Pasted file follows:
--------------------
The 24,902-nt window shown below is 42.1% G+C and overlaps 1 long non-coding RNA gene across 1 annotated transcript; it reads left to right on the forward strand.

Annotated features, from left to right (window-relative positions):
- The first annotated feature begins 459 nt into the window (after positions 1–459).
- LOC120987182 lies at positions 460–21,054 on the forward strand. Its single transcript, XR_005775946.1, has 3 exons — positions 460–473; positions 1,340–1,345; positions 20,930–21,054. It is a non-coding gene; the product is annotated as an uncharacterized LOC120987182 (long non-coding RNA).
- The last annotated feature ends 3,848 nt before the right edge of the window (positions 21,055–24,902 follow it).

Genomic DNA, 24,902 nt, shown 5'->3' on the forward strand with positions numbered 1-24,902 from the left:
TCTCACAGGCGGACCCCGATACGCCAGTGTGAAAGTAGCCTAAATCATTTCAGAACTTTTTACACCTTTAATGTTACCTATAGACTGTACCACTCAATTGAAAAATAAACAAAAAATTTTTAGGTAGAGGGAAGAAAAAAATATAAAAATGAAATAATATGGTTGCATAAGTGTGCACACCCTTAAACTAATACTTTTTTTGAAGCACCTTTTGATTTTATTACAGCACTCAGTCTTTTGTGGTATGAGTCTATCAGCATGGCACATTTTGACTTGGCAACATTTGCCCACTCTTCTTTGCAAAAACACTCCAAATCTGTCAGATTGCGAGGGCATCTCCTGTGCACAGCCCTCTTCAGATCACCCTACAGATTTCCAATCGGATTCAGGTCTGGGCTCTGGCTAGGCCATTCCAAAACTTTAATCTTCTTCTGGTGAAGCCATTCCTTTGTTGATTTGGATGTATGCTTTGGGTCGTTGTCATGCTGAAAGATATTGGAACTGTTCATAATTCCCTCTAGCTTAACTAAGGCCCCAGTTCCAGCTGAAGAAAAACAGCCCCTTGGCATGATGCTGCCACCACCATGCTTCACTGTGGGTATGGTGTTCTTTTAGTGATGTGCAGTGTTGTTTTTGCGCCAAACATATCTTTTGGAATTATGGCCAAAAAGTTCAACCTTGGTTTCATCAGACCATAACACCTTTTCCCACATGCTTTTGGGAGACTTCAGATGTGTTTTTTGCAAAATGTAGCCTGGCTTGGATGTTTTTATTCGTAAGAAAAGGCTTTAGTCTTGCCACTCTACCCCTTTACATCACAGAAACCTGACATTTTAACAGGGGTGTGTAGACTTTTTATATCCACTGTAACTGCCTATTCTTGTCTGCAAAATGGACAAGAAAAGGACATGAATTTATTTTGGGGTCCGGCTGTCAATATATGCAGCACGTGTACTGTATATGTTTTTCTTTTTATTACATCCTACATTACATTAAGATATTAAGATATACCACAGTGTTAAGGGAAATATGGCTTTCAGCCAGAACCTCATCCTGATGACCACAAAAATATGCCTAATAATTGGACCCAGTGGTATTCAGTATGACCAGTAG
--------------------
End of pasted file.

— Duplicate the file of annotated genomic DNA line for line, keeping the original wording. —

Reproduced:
The 24,902-nt window shown below is 42.1% G+C and overlaps 1 long non-coding RNA gene across 1 annotated transcript; it reads left to right on the forward strand.

Annotated features, from left to right (window-relative positions):
- The first annotated feature begins 459 nt into the window (after positions 1–459).
- LOC120987182 lies at positions 460–21,054 on the forward strand. Its single transcript, XR_005775946.1, has 3 exons — positions 460–473; positions 1,340–1,345; positions 20,930–21,054. It is a non-coding gene; the product is annotated as an uncharacterized LOC120987182 (long non-coding RNA).
- The last annotated feature ends 3,848 nt before the right edge of the window (positions 21,055–24,902 follow it).

Genomic DNA, 24,902 nt, shown 5'->3' on the forward strand with positions numbered 1-24,902 from the left:
TCTCACAGGCGGACCCCGATACGCCAGTGTGAAAGTAGCCTAAATCATTTCAGAACTTTTTACACCTTTAATGTTACCTATAGACTGTACCACTCAATTGAAAAATAAACAAAAAATTTTTAGGTAGAGGGAAGAAAAAAATATAAAAATGAAATAATATGGTTGCATAAGTGTGCACACCCTTAAACTAATACTTTTTTTGAAGCACCTTTTGATTTTATTACAGCACTCAGTCTTTTGTGGTATGAGTCTATCAGCATGGCACATTTTGACTTGGCAACATTTGCCCACTCTTCTTTGCAAAAACACTCCAAATCTGTCAGATTGCGAGGGCATCTCCTGTGCACAGCCCTCTTCAGATCACCCTACAGATTTCCAATCGGATTCAGGTCTGGGCTCTGGCTAGGCCATTCCAAAACTTTAATCTTCTTCTGGTGAAGCCATTCCTTTGTTGATTTGGATGTATGCTTTGGGTCGTTGTCATGCTGAAAGATATTGGAACTGTTCATAATTCCCTCTAGCTTAACTAAGGCCCCAGTTCCAGCTGAAGAAAAACAGCCCCTTGGCATGATGCTGCCACCACCATGCTTCACTGTGGGTATGGTGTTCTTTTAGTGATGTGCAGTGTTGTTTTTGCGCCAAACATATCTTTTGGAATTATGGCCAAAAAGTTCAACCTTGGTTTCATCAGACCATAACACCTTTTCCCACATGCTTTTGGGAGACTTCAGATGTGTTTTTTGCAAAATGTAGCCTGGCTTGGATGTTTTTATTCGTAAGAAAAGGCTTTAGTCTTGCCACTCTACCCCTTTACATCACAGAAACCTGACATTTTAACAGGGGTGTGTAGACTTTTTATATCCACTGTAACTGCCTATTCTTGTCTGCAAAATGGACAAGAAAAGGACATGAATTTATTTTGGGGTCCGGCTGTCAATATATGCAGCACGTGTACTGTATATGTTTTTCTTTTTATTACATCCTACATTACATTAAGATATTAAGATATACCACAGTGTTAAGGGAAATATGGCTTTCAGCCAGAACCTCATCCTGATGACCACAAAAATATGCCTAATAATTGGACCCAGTGGTATTCAGTATGACCAGTAG